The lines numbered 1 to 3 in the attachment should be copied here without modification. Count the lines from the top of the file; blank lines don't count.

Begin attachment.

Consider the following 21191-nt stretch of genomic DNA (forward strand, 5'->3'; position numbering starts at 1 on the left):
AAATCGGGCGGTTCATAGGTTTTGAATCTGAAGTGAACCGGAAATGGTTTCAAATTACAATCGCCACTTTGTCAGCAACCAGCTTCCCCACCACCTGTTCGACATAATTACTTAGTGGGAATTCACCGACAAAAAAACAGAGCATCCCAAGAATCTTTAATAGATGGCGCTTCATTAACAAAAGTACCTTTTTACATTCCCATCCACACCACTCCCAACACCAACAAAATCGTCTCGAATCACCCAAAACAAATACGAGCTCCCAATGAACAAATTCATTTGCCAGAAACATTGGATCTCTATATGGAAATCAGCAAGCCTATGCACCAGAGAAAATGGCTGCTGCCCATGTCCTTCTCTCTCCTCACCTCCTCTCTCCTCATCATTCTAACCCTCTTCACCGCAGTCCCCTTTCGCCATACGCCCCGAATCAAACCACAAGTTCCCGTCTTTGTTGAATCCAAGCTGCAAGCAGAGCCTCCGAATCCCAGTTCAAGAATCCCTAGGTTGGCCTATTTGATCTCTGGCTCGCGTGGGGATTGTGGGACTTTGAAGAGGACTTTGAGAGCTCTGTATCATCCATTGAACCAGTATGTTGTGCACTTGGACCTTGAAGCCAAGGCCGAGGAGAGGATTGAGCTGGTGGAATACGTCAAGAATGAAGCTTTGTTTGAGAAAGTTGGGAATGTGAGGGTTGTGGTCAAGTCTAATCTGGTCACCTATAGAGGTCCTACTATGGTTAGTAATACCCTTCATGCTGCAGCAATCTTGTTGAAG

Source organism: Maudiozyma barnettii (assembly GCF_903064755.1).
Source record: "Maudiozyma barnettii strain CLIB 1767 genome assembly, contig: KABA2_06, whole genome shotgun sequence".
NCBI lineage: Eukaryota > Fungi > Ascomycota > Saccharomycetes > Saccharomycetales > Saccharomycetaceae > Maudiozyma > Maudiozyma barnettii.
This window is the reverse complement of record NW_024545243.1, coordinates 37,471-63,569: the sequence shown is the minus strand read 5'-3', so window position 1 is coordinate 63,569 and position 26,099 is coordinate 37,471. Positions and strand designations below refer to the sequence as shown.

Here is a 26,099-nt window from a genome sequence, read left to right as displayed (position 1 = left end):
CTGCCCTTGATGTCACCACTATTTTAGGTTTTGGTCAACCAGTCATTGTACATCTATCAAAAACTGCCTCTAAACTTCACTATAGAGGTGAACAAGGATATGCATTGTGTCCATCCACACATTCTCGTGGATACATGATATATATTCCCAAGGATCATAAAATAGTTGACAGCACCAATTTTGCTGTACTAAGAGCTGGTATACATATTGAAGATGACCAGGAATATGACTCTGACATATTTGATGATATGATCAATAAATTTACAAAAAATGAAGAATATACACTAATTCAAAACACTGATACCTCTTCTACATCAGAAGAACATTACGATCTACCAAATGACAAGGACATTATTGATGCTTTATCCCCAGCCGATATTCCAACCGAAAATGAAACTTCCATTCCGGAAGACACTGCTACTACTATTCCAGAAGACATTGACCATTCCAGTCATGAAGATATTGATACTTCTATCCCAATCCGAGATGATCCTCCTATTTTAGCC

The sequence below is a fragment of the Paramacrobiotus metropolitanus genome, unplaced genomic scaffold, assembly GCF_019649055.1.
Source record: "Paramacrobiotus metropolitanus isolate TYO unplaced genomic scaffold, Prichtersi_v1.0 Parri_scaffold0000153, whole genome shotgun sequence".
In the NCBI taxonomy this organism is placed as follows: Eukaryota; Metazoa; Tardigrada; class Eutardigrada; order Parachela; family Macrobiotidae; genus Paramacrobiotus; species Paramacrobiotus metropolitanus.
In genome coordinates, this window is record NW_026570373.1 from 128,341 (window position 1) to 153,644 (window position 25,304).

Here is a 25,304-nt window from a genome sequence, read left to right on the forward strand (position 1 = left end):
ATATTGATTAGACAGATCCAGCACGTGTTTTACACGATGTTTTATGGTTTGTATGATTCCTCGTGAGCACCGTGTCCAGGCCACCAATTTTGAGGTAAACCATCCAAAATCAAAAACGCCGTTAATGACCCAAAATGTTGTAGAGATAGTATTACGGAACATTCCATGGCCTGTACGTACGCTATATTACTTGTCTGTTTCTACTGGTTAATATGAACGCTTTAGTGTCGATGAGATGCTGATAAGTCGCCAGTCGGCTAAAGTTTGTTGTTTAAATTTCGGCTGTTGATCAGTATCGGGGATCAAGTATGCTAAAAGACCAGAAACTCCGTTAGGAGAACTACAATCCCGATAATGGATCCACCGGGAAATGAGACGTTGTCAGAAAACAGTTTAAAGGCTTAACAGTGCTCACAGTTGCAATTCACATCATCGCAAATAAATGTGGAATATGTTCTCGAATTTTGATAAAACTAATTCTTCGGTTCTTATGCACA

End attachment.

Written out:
Consider the following 21191-nt stretch of genomic DNA (forward strand, 5'->3'; position numbering starts at 1 on the left):
AAATCGGGCGGTTCATAGGTTTTGAATCTGAAGTGAACCGGAAATGGTTTCAAATTACAATCGCCACTTTGTCAGCAACCAGCTTCCCCACCACCTGTTCGACATAATTACTTAGTGGGAATTCACCGACAAAAAAACAGAGCATCCCAAGAATCTTTAATAGATGGCGCTTCATTAACAAAAGTACCTTTTTACATTCCCATCCACACCACTCCCAACACCAACAAAATCGTCTCGAATCACCCAAAACAAATACGAGCTCCCAATGAACAAATTCATTTGCCAGAAACATTGGATCTCTATATGGAAATCAGCAAGCCTATGCACCAGAGAAAATGGCTGCTGCCCATGTCCTTCTCTCTCCTCACCTCCTCTCTCCTCATCATTCTAACCCTCTTCACCGCAGTCCCCTTTCGCCATACGCCCCGAATCAAACCACAAGTTCCCGTCTTTGTTGAATCCAAGCTGCAAGCAGAGCCTCCGAATCCCAGTTCAAGAATCCCTAGGTTGGCCTATTTGATCTCTGGCTCGCGTGGGGATTGTGGGACTTTGAAGAGGACTTTGAGAGCTCTGTATCATCCATTGAACCAGTATGTTGTGCACTTGGACCTTGAAGCCAAGGCCGAGGAGAGGATTGAGCTGGTGGAATACGTCAAGAATGAAGCTTTGTTTGAGAAAGTTGGGAATGTGAGGGTTGTGGTCAAGTCTAATCTGGTCACCTATAGAGGTCCTACTATGGTTAGTAATACCCTTCATGCTGCAGCAATCTTGTTGAAG

Source organism: Maudiozyma barnettii (assembly GCF_903064755.1).